"If you're going to assess [notices of deficiency or penalties], please make sure you have an adequate number of people to respond and address when taxpayers call," Losi said. "[And] hire more qualified agents to process filings."

Or the IRS could simply put a pause on collections, he said.

The national taxpayer advocate announced in a recent report that the pandemic had made customer service worse for taxpayers. The IRS received about 100.5 million telephone calls in fiscal year 2020, and survey results showed most taxpayers wanted wait time to improve, according to the report, which pointed to inadequate IRS funding and staffing shortages.

Abbey B. Garber and Lee Meyercord, tax partners at Thompson & Knight LLP, both said they had clients facing problems due to processing delays. The issues for Garber's clients predate the pandemic while Meyercord's problems arose during it, they said.

Meyercord said she had a client with significant carryback losses that generated a refund, and the client filed amended returns for two different years. One was sent in early October and another in early November. At the end of November, the November amended return was received and assigned to a revenue agent for review, but as of late January the IRS still had no record of the October filing, she said.

"If you're all caught up, then why hasn't my client received the refund?" Meyercord said. "Or why hasn't it shown up in the system as received? I understand a refund can take three to four months to be received but we haven't even received notification that they received the amended return."

Losi said that when he has called about an amended return that the IRS has no record of, he has sent a copy of the certified return receipt that shows the IRS office that accepted the mail along with a signature. This usually results in a successful request to put a hold on the account, which can vary from six to nine weeks depending on the agent, he said.

"If they grant a hold, they'll put a hold and won't pursue collection," he said. But "I'll just have to call them again in another six to nine [weeks] and get another hold."

Garber said one of his clients filed amended returns in October 2019, long before the pandemic. The return was received and it shows up on transcripts, but 15 to 16 months later there has been no refund, nor has the case been assigned for audit, he said.

In Garber's case, the IRS received his client's amended returns, but the current status of the refund is still unknown and Garber doesn't know when he'll get any more information, which "is extremely concerning," he told Law360.

Garber, who served in the IRS Office of Chief Counsel for more than 30 years, said the delay is not good for the government because when it ends up paying the refunds it will also have to pay interest, which could be significant.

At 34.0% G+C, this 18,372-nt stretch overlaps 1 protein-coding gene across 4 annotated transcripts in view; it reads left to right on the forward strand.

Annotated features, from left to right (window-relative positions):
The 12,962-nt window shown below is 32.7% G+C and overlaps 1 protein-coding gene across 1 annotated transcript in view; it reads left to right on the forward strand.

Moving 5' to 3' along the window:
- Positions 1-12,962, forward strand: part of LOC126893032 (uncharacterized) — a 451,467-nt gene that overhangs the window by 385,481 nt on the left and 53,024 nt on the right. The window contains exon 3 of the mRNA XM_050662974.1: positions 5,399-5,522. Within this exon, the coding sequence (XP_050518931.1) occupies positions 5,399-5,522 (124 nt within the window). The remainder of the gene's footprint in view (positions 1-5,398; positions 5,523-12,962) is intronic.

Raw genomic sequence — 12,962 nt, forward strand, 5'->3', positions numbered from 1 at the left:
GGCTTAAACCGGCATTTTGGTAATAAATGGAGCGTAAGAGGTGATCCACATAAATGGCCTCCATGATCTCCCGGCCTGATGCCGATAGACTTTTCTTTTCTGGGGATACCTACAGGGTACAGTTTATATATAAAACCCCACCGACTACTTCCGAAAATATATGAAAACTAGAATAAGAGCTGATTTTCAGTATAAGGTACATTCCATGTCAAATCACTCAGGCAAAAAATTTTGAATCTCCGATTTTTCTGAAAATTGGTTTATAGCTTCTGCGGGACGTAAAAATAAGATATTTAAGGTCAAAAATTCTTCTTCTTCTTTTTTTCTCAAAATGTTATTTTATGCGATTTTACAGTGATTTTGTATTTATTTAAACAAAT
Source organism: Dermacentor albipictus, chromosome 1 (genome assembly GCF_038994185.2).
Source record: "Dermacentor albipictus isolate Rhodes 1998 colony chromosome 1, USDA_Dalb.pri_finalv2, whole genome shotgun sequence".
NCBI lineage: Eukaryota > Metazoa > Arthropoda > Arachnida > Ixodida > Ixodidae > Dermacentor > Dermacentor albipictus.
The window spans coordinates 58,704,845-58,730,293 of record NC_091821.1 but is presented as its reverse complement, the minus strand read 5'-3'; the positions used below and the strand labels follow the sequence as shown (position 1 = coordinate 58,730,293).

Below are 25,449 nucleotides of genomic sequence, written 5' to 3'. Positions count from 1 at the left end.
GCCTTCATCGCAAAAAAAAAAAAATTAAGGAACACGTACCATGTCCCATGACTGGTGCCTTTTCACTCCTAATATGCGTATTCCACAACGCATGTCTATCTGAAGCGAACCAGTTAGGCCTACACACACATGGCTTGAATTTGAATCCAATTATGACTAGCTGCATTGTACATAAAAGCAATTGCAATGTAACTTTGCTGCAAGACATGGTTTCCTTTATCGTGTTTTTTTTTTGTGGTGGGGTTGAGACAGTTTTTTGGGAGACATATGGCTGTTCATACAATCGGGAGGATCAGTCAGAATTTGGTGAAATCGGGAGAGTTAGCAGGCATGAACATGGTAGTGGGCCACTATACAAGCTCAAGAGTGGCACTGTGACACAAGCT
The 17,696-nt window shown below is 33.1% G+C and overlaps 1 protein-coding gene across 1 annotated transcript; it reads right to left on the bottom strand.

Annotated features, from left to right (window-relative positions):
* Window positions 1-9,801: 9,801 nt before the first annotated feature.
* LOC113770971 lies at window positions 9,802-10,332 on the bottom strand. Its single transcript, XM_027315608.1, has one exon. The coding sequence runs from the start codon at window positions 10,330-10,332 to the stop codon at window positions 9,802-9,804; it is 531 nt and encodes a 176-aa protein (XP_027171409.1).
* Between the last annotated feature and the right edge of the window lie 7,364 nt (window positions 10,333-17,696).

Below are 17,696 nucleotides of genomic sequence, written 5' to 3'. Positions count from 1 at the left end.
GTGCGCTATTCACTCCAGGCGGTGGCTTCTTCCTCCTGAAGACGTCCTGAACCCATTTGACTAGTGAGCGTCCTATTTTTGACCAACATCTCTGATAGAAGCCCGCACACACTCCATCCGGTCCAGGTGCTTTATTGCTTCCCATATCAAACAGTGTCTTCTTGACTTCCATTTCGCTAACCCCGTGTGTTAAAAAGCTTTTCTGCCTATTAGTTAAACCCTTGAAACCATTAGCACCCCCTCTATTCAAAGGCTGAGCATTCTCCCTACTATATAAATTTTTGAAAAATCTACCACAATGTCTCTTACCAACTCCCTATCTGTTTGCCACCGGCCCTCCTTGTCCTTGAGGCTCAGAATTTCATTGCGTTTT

Meyercord said she'd feel better if she just had more information about what was going on at IRS service centers because it would help manage expectations.

"If I had more information like that I'd feel more comfort, but as it is now, with them saying we're all caught up and having it not show up in the computer inspires no confidence."

When asked for comment, an IRS representative pointed to an update posted Tuesday on the agency's website on its operations during the pandemic, saying the IRS is now opening mail within normal time frames and has made progress in processing returns. As of Jan. 29, there were 6.7 million individual tax returns in the processing pipeline, the IRS statement said. A previous statement, posted Jan. 29, said there were 6.9 million returns in the processing pipeline as of Dec. 25.

The statement also said that for individual and business tax returns and amended returns, the IRS is rerouting some returns and correspondence since some locations are behind in processing them, and that there may be delays due to a mistake or missing information, or because of suspected identity theft. How long someone will have to wait will depend on where the tax return was sent and where it is in process, the statement said.

Glenn Newman, a shareholder at Greenberg Traurig LLP, said it is important that these delays get sorted because problems processing federal tax returns can affect state returns, too.

"Anything the IRS does that is backlogged will cascade through the state processing and administration as well," he said.

When people file their amended federal tax returns, they're often required to file amended state returns, but Newman said most people want to know whether the federal return has been processed or accepted before they file the state return.

Some states require amended returns to be filed 30 days after the federal amended return is filed, but that deadline can also be 60 or 90 days, depending on the state, Newman said. The delay in processing the federal return can be tricky if the filer wants to abide by the laws of the applicable state, he said.

"You might have to file another state return if the federal return isn't processed [or] you may have to amend that state return again, which is just adding time and distraction and difficulties," Newman said. "It's a burden for no purpose."

--Additional reporting by David van den Berg and Joshua Rosenberg. Editing by Robert Rudinger and Neil Cohen.

For a reprint of this article, please contact reprints@law360.com.